Word by Word by Kory Stamper is a non-fiction book about dictionaries. Wait! Before you close out of this blog post, I promise you reading my review will be worth it, because this my friends, is a great book full of entertaining writing. Yes, a book with the subtitle of “The Secret Life of Dictionaries” may not interest some, but believe me, this read is well worth your time.
Stamper takes us through her experience of getting a job at the renowned dictionary-publisher Merriam-Webster, their various departments, the steps to getting out the latest edition of the dictionary, and other quirky little facts about this oft-forgotten industry. Of course we do get a few grammar lessons, but they are usually included to simply give context as to how the english language has evolved, so Stamper is careful to not get bogged down into too many complicated explanations. Another fun aspect to this book is the language-Stamper is obviously familiar with lots of lesser-known words, so she sprinkles them throughout her descriptions to keep us on our toes. My favourite examples include: ‘futzed’ and ‘peevers’. Another interesting fact that she drops is that the word ‘pumpernickel’, as in the type of bread, has its origins in the German language, and actually means ‘fart goblin’. You’re welcome!
Stamper’s experiences of navigating the political firestorm when references to same sex marriage were added into the new definition of the word ‘marriage’ is fascinating, and I must say I developed a newfound sense of awe and appreciation for lexicographers. Readers will also appreciate her and her colleague’s struggles with defining the word ‘nude’ after a particular buzzfeed video called out the existing dictionary definition.
By far, my favourite parts of this book included the correspondence between the public and the editors at the dictionary. Apparently, as incentive to purchase a dictionary in the first place, people can write in to the editors with word-related questions, and an editor MUST respond to you. Some of the complaints that Stamper included are priceless, especially when the questions have nothing to do with words or grammar. For instance, one of the first email queries they received was asking where to buy beans. When I read that, I immediately laughed out loud, but after thinking about it a bit more, I grew concerned for the human race as a whole.
Anywho, If you don’t like reading footnotes, this book may irritate you because there are lots of them. But if you’re interested in why the word ‘irregardless’ is actually a word, then you should definitely read this.
*Please note this post contains affiliate links, and if you choose to purchase the book through Amazon I will receive a small commission at no extra cost to you.
I’m in the middle of this right now and it’s great! So I’ll co-sign your recommendation 🙂
yay! Glad you’re enjoying it too.
Okay I’ll admit that it didn’t totally interest me initially, but I’m so glad that it was worth reading and these words are so funny! (especially the ones in the video- and I love words like schlemeil) Sounds like a really smart book- great review!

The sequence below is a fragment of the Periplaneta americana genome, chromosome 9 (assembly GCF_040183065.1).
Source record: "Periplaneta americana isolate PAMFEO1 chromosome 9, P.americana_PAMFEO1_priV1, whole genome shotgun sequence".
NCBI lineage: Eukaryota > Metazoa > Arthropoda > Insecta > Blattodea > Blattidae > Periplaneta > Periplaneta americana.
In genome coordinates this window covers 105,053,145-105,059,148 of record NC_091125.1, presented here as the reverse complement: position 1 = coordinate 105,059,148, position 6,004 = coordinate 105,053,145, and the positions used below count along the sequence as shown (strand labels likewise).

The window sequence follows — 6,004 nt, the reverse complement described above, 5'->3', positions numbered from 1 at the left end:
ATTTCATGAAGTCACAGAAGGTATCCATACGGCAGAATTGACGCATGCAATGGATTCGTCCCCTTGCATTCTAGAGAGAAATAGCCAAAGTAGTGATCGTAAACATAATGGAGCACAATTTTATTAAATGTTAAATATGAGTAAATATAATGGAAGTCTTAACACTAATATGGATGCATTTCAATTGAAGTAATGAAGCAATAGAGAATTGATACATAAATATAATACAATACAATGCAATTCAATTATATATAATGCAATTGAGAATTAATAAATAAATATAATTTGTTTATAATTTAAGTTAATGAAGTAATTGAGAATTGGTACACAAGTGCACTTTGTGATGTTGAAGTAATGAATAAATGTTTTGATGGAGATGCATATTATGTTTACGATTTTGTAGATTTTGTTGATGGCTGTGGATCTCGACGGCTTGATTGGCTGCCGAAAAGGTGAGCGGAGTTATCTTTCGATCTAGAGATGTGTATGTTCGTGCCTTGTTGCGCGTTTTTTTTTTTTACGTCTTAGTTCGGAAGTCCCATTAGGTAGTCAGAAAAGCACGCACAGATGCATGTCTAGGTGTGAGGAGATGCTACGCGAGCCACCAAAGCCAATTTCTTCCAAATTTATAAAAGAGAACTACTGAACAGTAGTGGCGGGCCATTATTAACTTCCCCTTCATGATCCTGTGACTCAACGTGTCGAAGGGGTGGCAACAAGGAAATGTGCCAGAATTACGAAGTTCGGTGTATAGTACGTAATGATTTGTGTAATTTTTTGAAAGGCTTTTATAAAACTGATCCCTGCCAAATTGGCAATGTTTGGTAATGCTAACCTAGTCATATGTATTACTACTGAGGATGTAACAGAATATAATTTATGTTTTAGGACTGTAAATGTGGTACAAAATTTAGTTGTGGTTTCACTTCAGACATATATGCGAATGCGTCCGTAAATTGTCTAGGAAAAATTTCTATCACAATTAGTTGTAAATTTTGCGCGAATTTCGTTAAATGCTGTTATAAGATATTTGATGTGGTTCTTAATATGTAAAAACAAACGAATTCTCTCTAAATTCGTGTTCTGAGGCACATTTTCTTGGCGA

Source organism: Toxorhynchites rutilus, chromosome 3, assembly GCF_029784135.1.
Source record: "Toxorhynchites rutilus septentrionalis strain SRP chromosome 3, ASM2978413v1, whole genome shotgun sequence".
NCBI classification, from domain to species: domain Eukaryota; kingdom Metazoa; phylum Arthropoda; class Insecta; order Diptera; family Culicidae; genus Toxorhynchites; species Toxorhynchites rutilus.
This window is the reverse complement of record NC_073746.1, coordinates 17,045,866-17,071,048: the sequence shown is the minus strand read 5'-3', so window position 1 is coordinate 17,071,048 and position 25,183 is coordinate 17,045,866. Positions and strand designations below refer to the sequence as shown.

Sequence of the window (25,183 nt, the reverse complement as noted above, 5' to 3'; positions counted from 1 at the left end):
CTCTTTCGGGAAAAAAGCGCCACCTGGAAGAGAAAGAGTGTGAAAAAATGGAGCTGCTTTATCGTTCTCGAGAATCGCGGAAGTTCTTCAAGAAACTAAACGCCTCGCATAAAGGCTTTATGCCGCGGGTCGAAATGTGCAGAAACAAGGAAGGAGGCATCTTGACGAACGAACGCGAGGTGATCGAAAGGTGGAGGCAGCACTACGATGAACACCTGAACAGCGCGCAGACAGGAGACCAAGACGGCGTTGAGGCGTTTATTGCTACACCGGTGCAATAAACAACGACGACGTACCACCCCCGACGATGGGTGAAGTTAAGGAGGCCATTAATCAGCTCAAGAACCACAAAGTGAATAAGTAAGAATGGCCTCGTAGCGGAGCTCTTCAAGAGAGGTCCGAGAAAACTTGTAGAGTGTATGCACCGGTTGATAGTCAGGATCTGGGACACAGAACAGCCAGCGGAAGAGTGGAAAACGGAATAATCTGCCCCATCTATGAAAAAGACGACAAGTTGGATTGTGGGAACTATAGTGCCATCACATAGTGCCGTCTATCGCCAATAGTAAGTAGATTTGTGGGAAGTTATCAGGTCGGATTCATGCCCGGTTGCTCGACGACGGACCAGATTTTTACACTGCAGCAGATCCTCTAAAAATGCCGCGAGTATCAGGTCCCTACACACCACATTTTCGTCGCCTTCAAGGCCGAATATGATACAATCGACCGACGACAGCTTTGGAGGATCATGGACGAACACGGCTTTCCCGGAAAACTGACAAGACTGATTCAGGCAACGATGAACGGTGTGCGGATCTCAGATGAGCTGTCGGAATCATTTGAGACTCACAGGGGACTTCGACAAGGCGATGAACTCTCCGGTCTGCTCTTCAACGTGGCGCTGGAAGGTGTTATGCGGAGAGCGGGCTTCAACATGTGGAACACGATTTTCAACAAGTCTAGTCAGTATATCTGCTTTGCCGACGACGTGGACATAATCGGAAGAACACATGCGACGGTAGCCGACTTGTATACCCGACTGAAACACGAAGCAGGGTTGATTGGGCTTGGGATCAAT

thank you! It’s perfect for book lovers like us
Oh this is one that’s been on my list for ages! So glad to know that you enjoyed it 🙂
I heard about this one but passed it by, that seems like a mistake! It sounds more fascinating than I thought it would be. Great to read your take on it, I think I have to pick it up!
it’s a really fun one, surprising in so many ways!
I love weird and wonderful nonfiction like this. This would be the perfect gift for my mum!! 🙂
it’s a great gift idea actually, I never thought of that…
This sounds like the kind of geeky weirdness I love! I also loved hearing Burns in an American accent, though oddly I found it almost entirely incomprehensible… 🤣😂🤣
You’ve made this sound like so much fun! This might be a good one to have around the house – I think my daughter would like it, too.
I like that video clip from the author!
I feel iffy because I was recently burned with a book about books called Dear Fahrenheit 451. It started out strong and then biffed it on the metaphorical pavement.
hahaha I love the word ‘biffed’ it, wonder if that’s in the dictionary?
Probably not. It’s a colloquialism where I come from. If someone falls really hard, you say they “biffed it.”
I’ve definitely heard it, but as I learned in this book, dictionaries track what people are saying, regardless of whether it is considered a ‘real’ word or not
Fantastic Review!!!😀❤ Just love the kitty!!!😍🐱❤
Thank you very much! And Pearl says thank you too
You’re welcome and Awww!!!💙
I must read this book. Great review. Thanks.
I hope you like it! Thanks for stopping by.
I’m 61% through The Word Detective by John Simpson, which covers the same sorts of issues in heading up the Oxford English dictionary–part autobiography, part lessons in how historical dictionaries are produced, mostly mind-boggling insights into how the social construction of a dictionary/language works. Its the sort of book one can read chapter by chapter without having worry about losing track of the plot, so reading it on my phone whenever I have to wait in a lineup or doctor office etc. Sounds like this one will make a good replacement when I finish.
Oh I love those sorts of books!!! One you can revisit over a long period of time…I also do this with short story collections.